The art of storytelling can help strengthen your organisation by attracting supporters to your campaign. This is because simple stories with people at their heart paint vivid and emotive pictures which have a real impact on those who read them, distancing charities from clinical statements of policy and values. So what makes a good story, and how can your organisation employ storytelling as part of its fundraising strategy?
Your story should:
Be short and simple: Your story shouldn’t take more than a minute to read or watch and shouldn’t try to cover too many bases.
Be active: Your story should tell of something happening or discuss doing things. You need to be able to communicate that by taking action, things can change.
Have a strong central character: The person at the centre of your story must be someone your audience will care about. They must be memorable, with admirable qualities.
Have a turning point: The outcome of your story must show change or a resolution. Let your audience know what is achievable as a result of getting involved.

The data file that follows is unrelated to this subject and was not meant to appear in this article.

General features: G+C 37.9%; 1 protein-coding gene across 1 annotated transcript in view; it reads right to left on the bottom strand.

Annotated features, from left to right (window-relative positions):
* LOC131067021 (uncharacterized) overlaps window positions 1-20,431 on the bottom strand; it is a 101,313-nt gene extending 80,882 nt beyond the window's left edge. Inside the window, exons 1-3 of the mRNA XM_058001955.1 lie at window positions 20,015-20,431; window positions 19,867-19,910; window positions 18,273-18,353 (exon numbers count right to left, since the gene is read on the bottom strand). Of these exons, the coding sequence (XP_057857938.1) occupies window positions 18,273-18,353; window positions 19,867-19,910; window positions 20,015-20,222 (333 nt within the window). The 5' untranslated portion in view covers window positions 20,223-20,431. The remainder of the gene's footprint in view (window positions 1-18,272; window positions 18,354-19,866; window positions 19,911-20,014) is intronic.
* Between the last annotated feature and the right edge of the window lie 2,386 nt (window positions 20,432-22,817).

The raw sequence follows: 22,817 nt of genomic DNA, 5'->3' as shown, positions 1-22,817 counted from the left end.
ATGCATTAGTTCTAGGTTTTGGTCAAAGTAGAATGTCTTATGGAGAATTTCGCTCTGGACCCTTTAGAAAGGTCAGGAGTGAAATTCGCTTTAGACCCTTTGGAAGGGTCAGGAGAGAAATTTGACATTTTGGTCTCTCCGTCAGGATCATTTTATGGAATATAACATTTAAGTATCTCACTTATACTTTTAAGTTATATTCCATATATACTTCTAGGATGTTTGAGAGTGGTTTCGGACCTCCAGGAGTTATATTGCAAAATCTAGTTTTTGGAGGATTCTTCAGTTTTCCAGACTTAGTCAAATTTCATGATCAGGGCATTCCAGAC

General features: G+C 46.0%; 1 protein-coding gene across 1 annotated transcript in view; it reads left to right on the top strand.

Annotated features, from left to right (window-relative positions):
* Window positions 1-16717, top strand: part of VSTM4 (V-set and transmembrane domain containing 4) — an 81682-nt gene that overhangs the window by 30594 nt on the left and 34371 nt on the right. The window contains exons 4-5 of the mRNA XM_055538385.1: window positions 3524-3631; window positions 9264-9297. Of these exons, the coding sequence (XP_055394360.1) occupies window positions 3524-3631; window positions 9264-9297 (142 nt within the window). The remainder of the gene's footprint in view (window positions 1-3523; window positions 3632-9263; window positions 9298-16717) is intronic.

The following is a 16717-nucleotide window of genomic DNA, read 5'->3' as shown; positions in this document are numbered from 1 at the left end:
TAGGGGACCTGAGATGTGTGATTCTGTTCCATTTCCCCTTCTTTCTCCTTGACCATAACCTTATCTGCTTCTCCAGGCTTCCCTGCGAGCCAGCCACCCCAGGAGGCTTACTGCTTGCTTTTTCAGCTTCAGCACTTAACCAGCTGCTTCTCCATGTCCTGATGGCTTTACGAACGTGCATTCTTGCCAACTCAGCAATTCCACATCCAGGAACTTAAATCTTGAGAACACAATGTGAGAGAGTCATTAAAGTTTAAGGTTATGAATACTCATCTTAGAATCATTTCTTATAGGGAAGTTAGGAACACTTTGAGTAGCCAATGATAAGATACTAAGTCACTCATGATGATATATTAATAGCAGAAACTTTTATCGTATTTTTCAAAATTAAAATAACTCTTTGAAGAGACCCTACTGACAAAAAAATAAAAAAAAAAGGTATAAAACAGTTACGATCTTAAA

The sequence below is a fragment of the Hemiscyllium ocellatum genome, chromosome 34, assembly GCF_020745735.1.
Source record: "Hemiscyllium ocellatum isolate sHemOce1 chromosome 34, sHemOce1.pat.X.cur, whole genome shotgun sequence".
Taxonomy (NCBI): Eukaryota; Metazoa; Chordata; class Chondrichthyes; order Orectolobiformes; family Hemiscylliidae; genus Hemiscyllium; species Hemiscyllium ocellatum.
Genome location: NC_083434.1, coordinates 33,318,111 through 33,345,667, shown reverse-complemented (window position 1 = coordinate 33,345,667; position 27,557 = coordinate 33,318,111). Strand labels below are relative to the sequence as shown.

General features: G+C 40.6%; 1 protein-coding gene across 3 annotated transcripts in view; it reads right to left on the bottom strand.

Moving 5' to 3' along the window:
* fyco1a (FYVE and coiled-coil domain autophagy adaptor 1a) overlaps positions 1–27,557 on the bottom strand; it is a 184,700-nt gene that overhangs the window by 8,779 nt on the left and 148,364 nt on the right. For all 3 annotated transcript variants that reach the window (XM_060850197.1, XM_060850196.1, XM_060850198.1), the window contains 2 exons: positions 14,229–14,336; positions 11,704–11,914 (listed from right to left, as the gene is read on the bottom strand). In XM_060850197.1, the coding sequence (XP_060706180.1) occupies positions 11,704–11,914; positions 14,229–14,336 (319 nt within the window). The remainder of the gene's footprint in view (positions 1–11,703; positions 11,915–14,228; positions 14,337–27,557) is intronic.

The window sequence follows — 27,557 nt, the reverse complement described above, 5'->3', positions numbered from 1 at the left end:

How to tell your story:
You should provide ample opportunity for your audience to make personal connections so as to encourage future donations or involvement. Position your audience at the centre of your story by constantly asking yourself why they should be interested in the story you’re telling, and what action you’d like them to take as a result of hearing it. Tell your story in a straightforward and candid manner, placing emphasis on what people can achieve by uniting with your charity.
Make your narrative relevant to wider society. You can achieve this through storytelling which implies that your audience is as much an individual as they are a member of a unified group, for example by including “you” and “others”. The phenomena of “social proof” dictates that by essentially pitting your audience’s behaviour against others, for example through testimonials, they will suddenly be more inclined to engage in this behaviour too – such as donating!
Where to tell your story
Charities with strong donor engagement often feature an entire section on their website dedicated to “stories”. You should publish your stories on your website and categorise them as appropriate, for example, you can classify examples as “stories”, “testimonials” or “case studies” depending on the source. You can also cleverly incorporate storytelling into your social media, either as links to blogs or as short, arresting posts with an accompanying image for extra impact. Depending on your budget, larger scale marketing can be utilised, such as online ads or radio airtime.
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